When it comes to game modes, NCAA 07 for the PSP is missing the Campus Legend mode, as well as the minigames featured in the console versions. That's the bad news. The good news is that Dynasty mode--the central component of NCAA 07's success over the past few years--is in the game; in fact, it's more or less the centerpiece of the PSP game's gameplay. Yes, you can spend some time with a rivalry or mascot game in NCAA 07, but with such a deep and rewarding Dynasty mode available to you, why would you want to? Dynasty mode is the real meat that college-football fanatics will want to sink their teeth into, and for the most part, it's a tasty meal indeed.
New control tweaks and camera perspectives help keep this year's game fresh.
Whether you're looking to take on a program from scratch and raise it up to the level of national prominence or continue the winning ways of a Texas or a USC, Dynasty mode continues to be one of the more compelling "general manager"-style modes in sports gaming. Forget dealing with salary caps and hot dog vending prices; in NCAA 07, your only job is dealing with high school talent and doing whatever it takes to get the five-star prospects to bring their game to your school. For the most part, the PSP presentation of NCAA 07's Dynasty mode is easy to follow and well organized. You'll always have access to your team's needs, so you'll know which positions need filling, and you get even better pitch feedback during the off-season, letting you know which subjects a recruit responds to and which ones he couldn't care less about.
Dynasty mode isn't always perfect. The weekly recruiting model, for example, could probably stand to be overhauled. As it is now, you have just five scant weeks to work with during the off-season--five chances to get your recruiting right, use up all your available scholarships, and woo the talent you wish to lure. After you've completed that week's activities, you simply move forward to the next week and repeat the procedure. A daily format, combined with some more specific feedback from recruits on your program's chances, would make a good thing even better. Certainly, the ability to recruit year-round helps and lets you always have your finger on the future of your team's roster, but we're still waiting for that really big Dynasty-mode makeover that reinvigorates the series' best gameplay mode.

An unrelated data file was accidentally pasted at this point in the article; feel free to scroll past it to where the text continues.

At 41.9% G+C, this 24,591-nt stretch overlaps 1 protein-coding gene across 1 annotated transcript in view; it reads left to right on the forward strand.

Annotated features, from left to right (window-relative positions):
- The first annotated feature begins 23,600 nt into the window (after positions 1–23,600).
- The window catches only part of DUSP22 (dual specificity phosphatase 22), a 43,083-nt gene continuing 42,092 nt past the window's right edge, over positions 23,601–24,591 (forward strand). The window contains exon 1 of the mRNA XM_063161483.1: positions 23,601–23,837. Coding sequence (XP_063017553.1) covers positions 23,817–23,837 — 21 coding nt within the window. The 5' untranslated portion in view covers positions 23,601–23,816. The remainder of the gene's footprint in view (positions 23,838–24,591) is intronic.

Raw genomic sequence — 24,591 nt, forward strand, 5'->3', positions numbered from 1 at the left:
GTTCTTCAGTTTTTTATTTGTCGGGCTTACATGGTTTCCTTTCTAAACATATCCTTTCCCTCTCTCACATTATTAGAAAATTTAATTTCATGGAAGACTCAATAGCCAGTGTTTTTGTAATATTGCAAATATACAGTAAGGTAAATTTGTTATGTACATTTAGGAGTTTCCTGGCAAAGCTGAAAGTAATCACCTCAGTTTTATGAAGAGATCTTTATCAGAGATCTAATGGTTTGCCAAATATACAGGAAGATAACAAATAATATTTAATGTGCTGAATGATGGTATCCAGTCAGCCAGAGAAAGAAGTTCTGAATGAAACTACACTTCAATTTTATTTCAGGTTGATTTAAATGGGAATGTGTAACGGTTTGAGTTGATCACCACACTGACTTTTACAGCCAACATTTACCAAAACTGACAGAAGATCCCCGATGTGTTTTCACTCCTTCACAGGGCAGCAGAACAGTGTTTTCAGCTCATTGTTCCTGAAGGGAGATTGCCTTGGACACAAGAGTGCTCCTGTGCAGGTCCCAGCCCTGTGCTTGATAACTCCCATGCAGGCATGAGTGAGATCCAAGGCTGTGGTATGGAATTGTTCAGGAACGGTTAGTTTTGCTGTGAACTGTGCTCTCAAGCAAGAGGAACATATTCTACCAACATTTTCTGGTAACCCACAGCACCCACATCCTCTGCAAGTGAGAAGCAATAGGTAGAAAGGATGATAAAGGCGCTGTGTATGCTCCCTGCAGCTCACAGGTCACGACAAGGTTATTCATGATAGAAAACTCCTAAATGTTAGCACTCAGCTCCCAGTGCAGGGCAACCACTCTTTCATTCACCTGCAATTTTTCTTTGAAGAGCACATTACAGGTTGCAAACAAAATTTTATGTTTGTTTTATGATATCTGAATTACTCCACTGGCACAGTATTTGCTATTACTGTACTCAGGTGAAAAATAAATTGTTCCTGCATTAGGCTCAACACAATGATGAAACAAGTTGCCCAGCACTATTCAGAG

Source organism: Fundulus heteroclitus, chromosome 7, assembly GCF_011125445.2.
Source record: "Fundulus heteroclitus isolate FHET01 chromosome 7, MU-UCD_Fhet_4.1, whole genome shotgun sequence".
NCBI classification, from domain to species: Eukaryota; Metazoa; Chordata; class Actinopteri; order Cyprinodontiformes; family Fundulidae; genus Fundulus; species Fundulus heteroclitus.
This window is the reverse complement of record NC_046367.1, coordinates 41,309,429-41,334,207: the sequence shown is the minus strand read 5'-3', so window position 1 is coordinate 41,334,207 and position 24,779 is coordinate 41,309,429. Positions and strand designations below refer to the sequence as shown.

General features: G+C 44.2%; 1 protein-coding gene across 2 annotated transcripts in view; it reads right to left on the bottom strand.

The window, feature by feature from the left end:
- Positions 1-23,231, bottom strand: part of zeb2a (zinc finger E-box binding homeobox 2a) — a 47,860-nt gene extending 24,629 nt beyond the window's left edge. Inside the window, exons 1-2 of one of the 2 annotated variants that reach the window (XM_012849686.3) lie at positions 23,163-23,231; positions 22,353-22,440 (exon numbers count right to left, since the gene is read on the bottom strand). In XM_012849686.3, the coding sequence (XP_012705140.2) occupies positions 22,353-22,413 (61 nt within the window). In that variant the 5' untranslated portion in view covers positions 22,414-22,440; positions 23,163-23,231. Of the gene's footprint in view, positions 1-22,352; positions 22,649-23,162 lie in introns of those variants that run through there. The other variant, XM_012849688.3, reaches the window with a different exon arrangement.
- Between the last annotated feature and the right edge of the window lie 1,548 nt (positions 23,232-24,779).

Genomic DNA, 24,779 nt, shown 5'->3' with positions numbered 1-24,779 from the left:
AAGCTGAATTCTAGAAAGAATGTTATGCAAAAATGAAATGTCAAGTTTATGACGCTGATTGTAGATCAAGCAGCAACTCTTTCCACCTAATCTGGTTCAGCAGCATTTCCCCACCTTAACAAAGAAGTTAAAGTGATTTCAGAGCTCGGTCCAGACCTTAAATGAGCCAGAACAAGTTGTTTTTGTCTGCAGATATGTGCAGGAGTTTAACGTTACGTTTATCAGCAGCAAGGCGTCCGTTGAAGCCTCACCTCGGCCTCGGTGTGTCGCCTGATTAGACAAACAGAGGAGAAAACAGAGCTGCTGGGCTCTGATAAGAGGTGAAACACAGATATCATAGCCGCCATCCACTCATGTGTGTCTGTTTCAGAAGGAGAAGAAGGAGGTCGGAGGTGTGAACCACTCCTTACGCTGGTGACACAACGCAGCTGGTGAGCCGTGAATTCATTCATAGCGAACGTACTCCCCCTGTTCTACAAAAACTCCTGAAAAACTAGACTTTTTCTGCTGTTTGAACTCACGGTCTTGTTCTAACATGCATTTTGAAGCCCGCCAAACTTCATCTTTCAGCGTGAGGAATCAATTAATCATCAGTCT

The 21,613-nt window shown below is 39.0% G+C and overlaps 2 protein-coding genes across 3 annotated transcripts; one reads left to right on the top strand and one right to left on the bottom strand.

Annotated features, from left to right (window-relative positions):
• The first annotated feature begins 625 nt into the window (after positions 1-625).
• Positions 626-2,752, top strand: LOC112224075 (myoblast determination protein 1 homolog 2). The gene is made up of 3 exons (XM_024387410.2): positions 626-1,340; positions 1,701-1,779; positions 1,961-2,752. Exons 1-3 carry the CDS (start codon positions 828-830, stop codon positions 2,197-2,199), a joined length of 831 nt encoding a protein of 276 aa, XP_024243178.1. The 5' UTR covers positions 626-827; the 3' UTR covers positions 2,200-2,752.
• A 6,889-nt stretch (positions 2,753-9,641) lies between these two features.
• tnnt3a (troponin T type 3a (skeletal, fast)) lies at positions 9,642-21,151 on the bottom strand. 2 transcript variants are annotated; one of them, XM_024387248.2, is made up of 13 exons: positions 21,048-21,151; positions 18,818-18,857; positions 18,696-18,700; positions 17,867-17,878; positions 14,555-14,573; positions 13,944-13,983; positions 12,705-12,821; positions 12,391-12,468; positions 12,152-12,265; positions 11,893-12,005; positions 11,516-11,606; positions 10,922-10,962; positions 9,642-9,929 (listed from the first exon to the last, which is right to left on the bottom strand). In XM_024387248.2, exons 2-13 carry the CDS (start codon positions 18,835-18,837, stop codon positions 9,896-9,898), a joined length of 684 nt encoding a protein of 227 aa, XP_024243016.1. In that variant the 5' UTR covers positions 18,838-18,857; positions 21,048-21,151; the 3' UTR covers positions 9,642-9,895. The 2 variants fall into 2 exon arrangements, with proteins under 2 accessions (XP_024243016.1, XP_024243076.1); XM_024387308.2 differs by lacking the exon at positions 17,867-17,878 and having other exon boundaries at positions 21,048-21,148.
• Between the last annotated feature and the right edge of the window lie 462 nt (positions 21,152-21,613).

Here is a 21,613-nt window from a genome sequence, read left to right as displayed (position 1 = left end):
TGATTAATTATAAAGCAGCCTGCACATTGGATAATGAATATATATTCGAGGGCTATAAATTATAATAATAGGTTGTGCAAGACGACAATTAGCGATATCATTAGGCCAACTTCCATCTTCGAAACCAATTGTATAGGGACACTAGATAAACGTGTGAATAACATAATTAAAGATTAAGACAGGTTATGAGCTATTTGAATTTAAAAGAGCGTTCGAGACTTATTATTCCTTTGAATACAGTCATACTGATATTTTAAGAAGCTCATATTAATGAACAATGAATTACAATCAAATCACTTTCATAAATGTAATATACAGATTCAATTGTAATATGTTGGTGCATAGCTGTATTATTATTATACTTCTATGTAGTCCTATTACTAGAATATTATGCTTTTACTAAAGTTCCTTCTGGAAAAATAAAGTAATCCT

The Xbox 360 version of NCAA Football 07 is certainly the graphical crown jewel of the series so far, but the PSP version is no visual slouch either. Though the player models aren't as sharp as you might expect, the game runs at a decent clip throughout. A few weird camera issues crop up from time to time--the camera never seems to get behind the player catching the ball fast enough when returning punts, for example--but for the most part, it's a good-looking game that has a respectable frame rate. It's too bad, then, that some of the stadiums found in the game are flat-out wrong--Auburn's Jordan-Hare Stadium and Washington's Husky Stadium spring immediately, and most egregiously, to mind--but the casual college-football fan might not even notice something like that. Then again, is there really such a thing as a "casual" college-football fan? The other half of the presentation equation--the game's sound--is a solid package. Kirk Herbstreit, Lee Corso, and Brad Nessler have added new lines to an ever-growing collection of witty (and sometimes insightful) commentary; the college fight songs are a marked improvement from the standard EA Trax audio drivel; and the crowd chants sound enthusiastic, if not huge, as they support their favorite team.
We beat Alabama 48-3 in this game. Fear the thumb, suckers!
Online play via both infrastructure and ad hoc mode is functional, but inconsistent. For games played via ad hoc, the game performs fairly well--there's a little lag in the menus and during some plays, but nothing that's going to bog the game down. Sadly, this isn't always the case in infrastructure mode--where games can be hampered by frustrating performance. It's especially noticeable in the kicking game, where timing is everything. Furthermore, we experienced several cases playing in both ad hoc and infrastructure games where plays didn't unravel as they should (the quarterback missed a handoff) or the player we controlled simply stopped responding to input when running the ball. On the plus side, the game offers a number of different options when creating your game--skill level, home field advantage, evening team performance--that will help keep multiplayer games fresh.
In all, NCAA Football 07 is a good option for the devoted college-football faithful, and the PSP version brings more quality than quantity. Here's hoping future installments of the PSP series not only bring the game up to the console's standards in terms of sheer content but also make use of the inherent advantages of the handheld platform (such as letting you synchronize your dynasty between the PSP and console versions of the game). For now, it's nice to know that you can bring the passion of college pigskin with you, no matter where you go.